Variable-ratio electronic power steering comes standard, offering straight-line stability but also accurate and effortless manoeuvring in the turns. Handling is as well-balanced as you’d expect from a car weighing 1,490 kg (3,285 lb) with a 50/50 weight distribution, designed to ride the line between comfort and performance. The chassis technology in the new BMWZ4 Roadster has been developed to deliver the best possible agility and handling dynamics, thanks to a double-joint spring strut suspension up front with a new five-link suspension in the rear. Apparently, a BMW roadster first. It is also the first to offer a head-up display.
BMW’s eight-speed transmission is smooth, precise, and most certainly shifts quicker than I can manually with my left foot and right hand. But this car isn’t made to break track records, it was built to be an engaging and fun way to explore backcountry roads between wineries or golf courses and feels remiss without the option of a manual gearbox. There’s no point in companies making a car people won’t buy though, so the stick-shift is going the way of the dodo bird.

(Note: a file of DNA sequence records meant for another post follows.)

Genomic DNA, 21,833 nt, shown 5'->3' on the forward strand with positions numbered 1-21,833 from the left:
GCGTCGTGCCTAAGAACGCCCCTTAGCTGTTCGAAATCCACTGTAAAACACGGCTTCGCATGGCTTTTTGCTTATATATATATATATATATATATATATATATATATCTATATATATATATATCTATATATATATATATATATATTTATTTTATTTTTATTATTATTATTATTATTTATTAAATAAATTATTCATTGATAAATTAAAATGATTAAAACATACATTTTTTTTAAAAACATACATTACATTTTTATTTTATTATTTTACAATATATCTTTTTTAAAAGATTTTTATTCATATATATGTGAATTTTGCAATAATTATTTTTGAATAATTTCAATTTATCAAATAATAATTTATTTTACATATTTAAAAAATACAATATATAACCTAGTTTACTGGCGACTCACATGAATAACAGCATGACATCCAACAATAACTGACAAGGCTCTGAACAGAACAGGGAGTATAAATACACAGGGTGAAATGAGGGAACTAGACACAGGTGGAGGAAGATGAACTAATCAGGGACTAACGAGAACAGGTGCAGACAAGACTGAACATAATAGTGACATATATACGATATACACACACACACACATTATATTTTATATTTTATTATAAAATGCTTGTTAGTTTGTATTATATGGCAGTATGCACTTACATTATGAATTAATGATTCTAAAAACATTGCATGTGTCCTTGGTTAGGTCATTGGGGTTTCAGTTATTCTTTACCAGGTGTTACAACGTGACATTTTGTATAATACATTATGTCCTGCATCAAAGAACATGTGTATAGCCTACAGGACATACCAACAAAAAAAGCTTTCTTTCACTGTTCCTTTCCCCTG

There is however plenty of standard technology included, such as the dynamic traction control (DTC), cornering brake control (CBC), and dynamic brake control (DBC). Safety technology available includes collision and pedestrian warning featuring automatic emergency braking, lane change and departure warning, adaptive cruise control with a stop-and-go function, rear collision and rear cross-traffic alerts.
Practicality and roadster don’t always fit in the same sentence, but the trunk size has thankfully increased to 281 L – 50 percent larger than the previous generation, ensuring you’re at least able to accommodate a couple overnight bags or sets of golf clubs, otherwise, what’s the point of having a trunk at all?
We look forward to spending more time with the Z4 in both trims over the coming months, but first impressions of the entry-level sDrive30i prove that it carries on the essence of the Z4 tradition. And then some.